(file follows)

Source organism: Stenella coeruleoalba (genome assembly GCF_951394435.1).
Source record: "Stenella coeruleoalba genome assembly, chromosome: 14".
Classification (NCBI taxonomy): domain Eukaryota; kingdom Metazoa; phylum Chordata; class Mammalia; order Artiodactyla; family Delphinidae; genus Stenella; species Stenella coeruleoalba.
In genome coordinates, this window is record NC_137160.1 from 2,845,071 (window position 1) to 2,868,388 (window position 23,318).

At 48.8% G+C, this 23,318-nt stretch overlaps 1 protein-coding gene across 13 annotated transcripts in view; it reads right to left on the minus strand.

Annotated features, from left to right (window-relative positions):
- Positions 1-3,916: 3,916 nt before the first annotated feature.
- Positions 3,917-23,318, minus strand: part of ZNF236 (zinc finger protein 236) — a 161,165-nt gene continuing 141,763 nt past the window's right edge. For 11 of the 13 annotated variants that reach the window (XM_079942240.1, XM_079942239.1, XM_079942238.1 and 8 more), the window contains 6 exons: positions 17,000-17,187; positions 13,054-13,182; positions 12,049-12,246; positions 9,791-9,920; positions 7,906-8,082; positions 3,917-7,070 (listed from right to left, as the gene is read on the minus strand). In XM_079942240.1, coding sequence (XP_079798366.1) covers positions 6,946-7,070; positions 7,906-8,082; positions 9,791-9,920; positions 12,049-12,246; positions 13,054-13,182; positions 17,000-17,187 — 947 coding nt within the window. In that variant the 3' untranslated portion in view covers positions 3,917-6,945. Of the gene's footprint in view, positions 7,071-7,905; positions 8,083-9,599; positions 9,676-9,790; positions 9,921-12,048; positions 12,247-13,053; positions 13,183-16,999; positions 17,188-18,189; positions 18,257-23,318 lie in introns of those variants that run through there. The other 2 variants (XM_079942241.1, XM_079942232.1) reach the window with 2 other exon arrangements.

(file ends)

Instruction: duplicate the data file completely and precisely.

Source organism: Stenella coeruleoalba (genome assembly GCF_951394435.1).
Source record: "Stenella coeruleoalba genome assembly, chromosome: 14".
Classification (NCBI taxonomy): domain Eukaryota; kingdom Metazoa; phylum Chordata; class Mammalia; order Artiodactyla; family Delphinidae; genus Stenella; species Stenella coeruleoalba.
In genome coordinates, this window is record NC_137160.1 from 2,845,071 (window position 1) to 2,868,388 (window position 23,318).

At 48.8% G+C, this 23,318-nt stretch overlaps 1 protein-coding gene across 13 annotated transcripts in view; it reads right to left on the minus strand.

Annotated features, from left to right (window-relative positions):
- Positions 1-3,916: 3,916 nt before the first annotated feature.
- Positions 3,917-23,318, minus strand: part of ZNF236 (zinc finger protein 236) — a 161,165-nt gene continuing 141,763 nt past the window's right edge. For 11 of the 13 annotated variants that reach the window (XM_079942240.1, XM_079942239.1, XM_079942238.1 and 8 more), the window contains 6 exons: positions 17,000-17,187; positions 13,054-13,182; positions 12,049-12,246; positions 9,791-9,920; positions 7,906-8,082; positions 3,917-7,070 (listed from right to left, as the gene is read on the minus strand). In XM_079942240.1, coding sequence (XP_079798366.1) covers positions 6,946-7,070; positions 7,906-8,082; positions 9,791-9,920; positions 12,049-12,246; positions 13,054-13,182; positions 17,000-17,187 — 947 coding nt within the window. In that variant the 3' untranslated portion in view covers positions 3,917-6,945. Of the gene's footprint in view, positions 7,071-7,905; positions 8,083-9,599; positions 9,676-9,790; positions 9,921-12,048; positions 12,247-13,053; positions 13,183-16,999; positions 17,188-18,189; positions 18,257-23,318 lie in introns of those variants that run through there. The other 2 variants (XM_079942241.1, XM_079942232.1) reach the window with 2 other exon arrangements.